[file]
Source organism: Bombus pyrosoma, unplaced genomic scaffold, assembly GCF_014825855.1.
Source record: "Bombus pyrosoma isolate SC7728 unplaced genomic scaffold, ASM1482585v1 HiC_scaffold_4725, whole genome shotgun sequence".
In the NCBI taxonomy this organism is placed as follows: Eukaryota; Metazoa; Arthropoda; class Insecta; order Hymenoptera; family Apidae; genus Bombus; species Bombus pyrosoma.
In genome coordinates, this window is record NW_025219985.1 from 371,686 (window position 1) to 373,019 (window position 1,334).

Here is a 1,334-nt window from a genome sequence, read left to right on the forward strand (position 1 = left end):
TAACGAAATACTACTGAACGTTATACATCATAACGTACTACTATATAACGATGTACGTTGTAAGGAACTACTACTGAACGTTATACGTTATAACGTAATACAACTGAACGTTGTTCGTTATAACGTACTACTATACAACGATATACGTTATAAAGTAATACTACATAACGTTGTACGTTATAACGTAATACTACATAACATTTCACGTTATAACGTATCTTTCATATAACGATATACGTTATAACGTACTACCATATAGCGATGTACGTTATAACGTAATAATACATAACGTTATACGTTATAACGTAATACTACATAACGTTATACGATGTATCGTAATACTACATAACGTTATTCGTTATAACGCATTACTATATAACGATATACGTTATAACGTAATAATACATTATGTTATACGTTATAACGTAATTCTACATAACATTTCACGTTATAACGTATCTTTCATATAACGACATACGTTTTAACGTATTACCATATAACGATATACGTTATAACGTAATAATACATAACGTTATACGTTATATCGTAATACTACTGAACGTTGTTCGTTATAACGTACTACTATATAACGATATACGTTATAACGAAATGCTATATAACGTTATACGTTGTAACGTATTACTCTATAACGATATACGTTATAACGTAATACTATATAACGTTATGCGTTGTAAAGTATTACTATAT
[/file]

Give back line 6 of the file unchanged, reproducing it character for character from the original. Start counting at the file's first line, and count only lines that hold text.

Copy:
TAACGAAATACTACTGAACGTTATACATCATAACGTACTACTATATAACGATGTACGTTGTAAGGAACTACTACTGAACGTTATACGTTATAACGTAATACAACTGAACGTTGTTCGTTATAACGTACTACTATACAACGATATACGTTATAAAGTAATACTACATAACGTTGTACGTTATAACGTAATACTACATAACATTTCACGTTATAACGTATCTTTCATATAACGATATACGTTATAACGTACTACCATATAGCGATGTACGTTATAACGTAATAATACATAACGTTATACGTTATAACGTAATACTACATAACGTTATACGATGTATCGTAATACTACATAACGTTATTCGTTATAACGCATTACTATATAACGATATACGTTATAACGTAATAATACATTATGTTATACGTTATAACGTAATTCTACATAACATTTCACGTTATAACGTATCTTTCATATAACGACATACGTTTTAACGTATTACCATATAACGATATACGTTATAACGTAATAATACATAACGTTATACGTTATATCGTAATACTACTGAACGTTGTTCGTTATAACGTACTACTATATAACGATATACGTTATAACGAAATGCTATATAACGTTATACGTTGTAACGTATTACTCTATAACGATATACGTTATAACGTAATACTATATAACGTTATGCGTTGTAAAGTATTACTATAT